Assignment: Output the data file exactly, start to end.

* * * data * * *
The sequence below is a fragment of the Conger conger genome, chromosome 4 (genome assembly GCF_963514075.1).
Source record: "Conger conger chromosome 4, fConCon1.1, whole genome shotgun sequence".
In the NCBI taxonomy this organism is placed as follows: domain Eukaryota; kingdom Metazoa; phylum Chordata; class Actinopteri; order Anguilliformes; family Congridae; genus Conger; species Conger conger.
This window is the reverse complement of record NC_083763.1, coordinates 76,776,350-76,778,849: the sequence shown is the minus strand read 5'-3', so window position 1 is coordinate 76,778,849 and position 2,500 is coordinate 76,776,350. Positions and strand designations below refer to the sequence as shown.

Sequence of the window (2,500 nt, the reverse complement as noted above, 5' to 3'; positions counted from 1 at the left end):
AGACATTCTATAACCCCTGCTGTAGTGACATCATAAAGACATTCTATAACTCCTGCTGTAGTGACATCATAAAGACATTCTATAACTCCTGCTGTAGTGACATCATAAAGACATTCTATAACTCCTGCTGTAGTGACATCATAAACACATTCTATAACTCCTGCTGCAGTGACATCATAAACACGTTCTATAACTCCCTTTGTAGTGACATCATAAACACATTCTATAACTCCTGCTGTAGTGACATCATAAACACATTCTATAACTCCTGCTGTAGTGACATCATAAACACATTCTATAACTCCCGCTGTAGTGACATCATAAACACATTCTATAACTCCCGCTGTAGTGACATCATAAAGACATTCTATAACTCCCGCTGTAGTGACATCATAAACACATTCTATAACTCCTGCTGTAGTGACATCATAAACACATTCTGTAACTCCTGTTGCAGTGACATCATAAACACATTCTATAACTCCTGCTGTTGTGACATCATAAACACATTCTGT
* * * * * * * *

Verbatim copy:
The sequence below is a fragment of the Conger conger genome, chromosome 4 (genome assembly GCF_963514075.1).
Source record: "Conger conger chromosome 4, fConCon1.1, whole genome shotgun sequence".
In the NCBI taxonomy this organism is placed as follows: domain Eukaryota; kingdom Metazoa; phylum Chordata; class Actinopteri; order Anguilliformes; family Congridae; genus Conger; species Conger conger.
This window is the reverse complement of record NC_083763.1, coordinates 76,776,350-76,778,849: the sequence shown is the minus strand read 5'-3', so window position 1 is coordinate 76,778,849 and position 2,500 is coordinate 76,776,350. Positions and strand designations below refer to the sequence as shown.

Sequence of the window (2,500 nt, the reverse complement as noted above, 5' to 3'; positions counted from 1 at the left end):
AGACATTCTATAACCCCTGCTGTAGTGACATCATAAAGACATTCTATAACTCCTGCTGTAGTGACATCATAAAGACATTCTATAACTCCTGCTGTAGTGACATCATAAAGACATTCTATAACTCCTGCTGTAGTGACATCATAAACACATTCTATAACTCCTGCTGCAGTGACATCATAAACACGTTCTATAACTCCCTTTGTAGTGACATCATAAACACATTCTATAACTCCTGCTGTAGTGACATCATAAACACATTCTATAACTCCTGCTGTAGTGACATCATAAACACATTCTATAACTCCCGCTGTAGTGACATCATAAACACATTCTATAACTCCCGCTGTAGTGACATCATAAAGACATTCTATAACTCCCGCTGTAGTGACATCATAAACACATTCTATAACTCCTGCTGTAGTGACATCATAAACACATTCTGTAACTCCTGTTGCAGTGACATCATAAACACATTCTATAACTCCTGCTGTTGTGACATCATAAACACATTCTGT